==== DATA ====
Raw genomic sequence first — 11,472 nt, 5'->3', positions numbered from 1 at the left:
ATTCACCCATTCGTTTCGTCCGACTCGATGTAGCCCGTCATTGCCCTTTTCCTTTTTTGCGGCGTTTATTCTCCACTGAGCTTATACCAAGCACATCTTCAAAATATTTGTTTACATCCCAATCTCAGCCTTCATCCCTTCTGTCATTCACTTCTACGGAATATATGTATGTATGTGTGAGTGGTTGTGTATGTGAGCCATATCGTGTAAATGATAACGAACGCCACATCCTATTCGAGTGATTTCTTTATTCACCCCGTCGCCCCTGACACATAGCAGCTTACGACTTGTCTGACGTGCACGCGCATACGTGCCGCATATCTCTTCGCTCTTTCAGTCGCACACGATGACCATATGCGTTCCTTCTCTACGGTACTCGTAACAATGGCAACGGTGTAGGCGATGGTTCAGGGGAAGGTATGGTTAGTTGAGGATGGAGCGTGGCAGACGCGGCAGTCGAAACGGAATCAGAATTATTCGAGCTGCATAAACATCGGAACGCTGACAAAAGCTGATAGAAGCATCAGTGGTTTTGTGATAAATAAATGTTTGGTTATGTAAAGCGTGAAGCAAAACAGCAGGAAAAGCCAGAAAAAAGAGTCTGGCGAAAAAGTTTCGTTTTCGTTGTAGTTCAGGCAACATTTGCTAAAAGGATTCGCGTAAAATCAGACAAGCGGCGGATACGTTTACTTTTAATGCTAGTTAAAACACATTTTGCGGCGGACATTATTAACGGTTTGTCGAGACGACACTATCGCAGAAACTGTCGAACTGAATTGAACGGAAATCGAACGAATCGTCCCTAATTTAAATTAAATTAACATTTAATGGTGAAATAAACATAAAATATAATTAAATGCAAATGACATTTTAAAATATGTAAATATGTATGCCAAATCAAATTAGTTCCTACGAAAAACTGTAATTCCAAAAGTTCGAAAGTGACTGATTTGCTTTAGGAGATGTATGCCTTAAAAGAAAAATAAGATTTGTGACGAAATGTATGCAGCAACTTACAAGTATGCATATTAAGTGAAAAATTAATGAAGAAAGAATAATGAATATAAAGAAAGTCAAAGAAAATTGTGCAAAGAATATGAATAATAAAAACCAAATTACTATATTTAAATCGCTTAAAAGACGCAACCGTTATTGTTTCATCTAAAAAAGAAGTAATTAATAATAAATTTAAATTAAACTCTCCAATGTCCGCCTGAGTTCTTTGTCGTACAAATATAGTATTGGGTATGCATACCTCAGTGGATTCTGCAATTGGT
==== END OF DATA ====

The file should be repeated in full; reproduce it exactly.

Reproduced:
Raw genomic sequence first — 11,472 nt, 5'->3', positions numbered from 1 at the left:
ATTCACCCATTCGTTTCGTCCGACTCGATGTAGCCCGTCATTGCCCTTTTCCTTTTTTGCGGCGTTTATTCTCCACTGAGCTTATACCAAGCACATCTTCAAAATATTTGTTTACATCCCAATCTCAGCCTTCATCCCTTCTGTCATTCACTTCTACGGAATATATGTATGTATGTGTGAGTGGTTGTGTATGTGAGCCATATCGTGTAAATGATAACGAACGCCACATCCTATTCGAGTGATTTCTTTATTCACCCCGTCGCCCCTGACACATAGCAGCTTACGACTTGTCTGACGTGCACGCGCATACGTGCCGCATATCTCTTCGCTCTTTCAGTCGCACACGATGACCATATGCGTTCCTTCTCTACGGTACTCGTAACAATGGCAACGGTGTAGGCGATGGTTCAGGGGAAGGTATGGTTAGTTGAGGATGGAGCGTGGCAGACGCGGCAGTCGAAACGGAATCAGAATTATTCGAGCTGCATAAACATCGGAACGCTGACAAAAGCTGATAGAAGCATCAGTGGTTTTGTGATAAATAAATGTTTGGTTATGTAAAGCGTGAAGCAAAACAGCAGGAAAAGCCAGAAAAAAGAGTCTGGCGAAAAAGTTTCGTTTTCGTTGTAGTTCAGGCAACATTTGCTAAAAGGATTCGCGTAAAATCAGACAAGCGGCGGATACGTTTACTTTTAATGCTAGTTAAAACACATTTTGCGGCGGACATTATTAACGGTTTGTCGAGACGACACTATCGCAGAAACTGTCGAACTGAATTGAACGGAAATCGAACGAATCGTCCCTAATTTAAATTAAATTAACATTTAATGGTGAAATAAACATAAAATATAATTAAATGCAAATGACATTTTAAAATATGTAAATATGTATGCCAAATCAAATTAGTTCCTACGAAAAACTGTAATTCCAAAAGTTCGAAAGTGACTGATTTGCTTTAGGAGATGTATGCCTTAAAAGAAAAATAAGATTTGTGACGAAATGTATGCAGCAACTTACAAGTATGCATATTAAGTGAAAAATTAATGAAGAAAGAATAATGAATATAAAGAAAGTCAAAGAAAATTGTGCAAAGAATATGAATAATAAAAACCAAATTACTATATTTAAATCGCTTAAAAGACGCAACCGTTATTGTTTCATCTAAAAAAGAAGTAATTAATAATAAATTTAAATTAAACTCTCCAATGTCCGCCTGAGTTCTTTGTCGTACAAATATAGTATTGGGTATGCATACCTCAGTGGATTCTGCAATTGGT